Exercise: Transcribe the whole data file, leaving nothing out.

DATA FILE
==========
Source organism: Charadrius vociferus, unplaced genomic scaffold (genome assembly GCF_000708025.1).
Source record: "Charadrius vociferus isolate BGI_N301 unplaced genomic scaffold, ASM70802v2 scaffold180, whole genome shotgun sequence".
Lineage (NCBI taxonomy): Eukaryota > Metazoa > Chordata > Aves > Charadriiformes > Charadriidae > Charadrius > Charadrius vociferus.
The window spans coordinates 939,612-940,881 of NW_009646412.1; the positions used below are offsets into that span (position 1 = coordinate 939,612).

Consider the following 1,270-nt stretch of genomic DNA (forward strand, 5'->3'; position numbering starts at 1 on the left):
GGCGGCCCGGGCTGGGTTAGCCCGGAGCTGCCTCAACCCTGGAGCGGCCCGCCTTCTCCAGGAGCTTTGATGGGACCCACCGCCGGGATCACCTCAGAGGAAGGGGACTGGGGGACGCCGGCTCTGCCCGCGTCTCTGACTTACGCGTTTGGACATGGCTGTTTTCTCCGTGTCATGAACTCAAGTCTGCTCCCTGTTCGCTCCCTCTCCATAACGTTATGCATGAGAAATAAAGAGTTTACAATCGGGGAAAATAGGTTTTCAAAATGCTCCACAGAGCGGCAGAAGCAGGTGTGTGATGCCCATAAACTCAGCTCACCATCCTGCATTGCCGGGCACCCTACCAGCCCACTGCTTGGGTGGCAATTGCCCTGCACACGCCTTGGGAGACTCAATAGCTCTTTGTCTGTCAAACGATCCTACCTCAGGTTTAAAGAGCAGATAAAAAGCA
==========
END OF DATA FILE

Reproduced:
Source organism: Charadrius vociferus, unplaced genomic scaffold (genome assembly GCF_000708025.1).
Source record: "Charadrius vociferus isolate BGI_N301 unplaced genomic scaffold, ASM70802v2 scaffold180, whole genome shotgun sequence".
Lineage (NCBI taxonomy): Eukaryota > Metazoa > Chordata > Aves > Charadriiformes > Charadriidae > Charadrius > Charadrius vociferus.
The window spans coordinates 939,612-940,881 of NW_009646412.1; the positions used below are offsets into that span (position 1 = coordinate 939,612).

Consider the following 1,270-nt stretch of genomic DNA (forward strand, 5'->3'; position numbering starts at 1 on the left):
GGCGGCCCGGGCTGGGTTAGCCCGGAGCTGCCTCAACCCTGGAGCGGCCCGCCTTCTCCAGGAGCTTTGATGGGACCCACCGCCGGGATCACCTCAGAGGAAGGGGACTGGGGGACGCCGGCTCTGCCCGCGTCTCTGACTTACGCGTTTGGACATGGCTGTTTTCTCCGTGTCATGAACTCAAGTCTGCTCCCTGTTCGCTCCCTCTCCATAACGTTATGCATGAGAAATAAAGAGTTTACAATCGGGGAAAATAGGTTTTCAAAATGCTCCACAGAGCGGCAGAAGCAGGTGTGTGATGCCCATAAACTCAGCTCACCATCCTGCATTGCCGGGCACCCTACCAGCCCACTGCTTGGGTGGCAATTGCCCTGCACACGCCTTGGGAGACTCAATAGCTCTTTGTCTGTCAAACGATCCTACCTCAGGTTTAAAGAGCAGATAAAAAGCA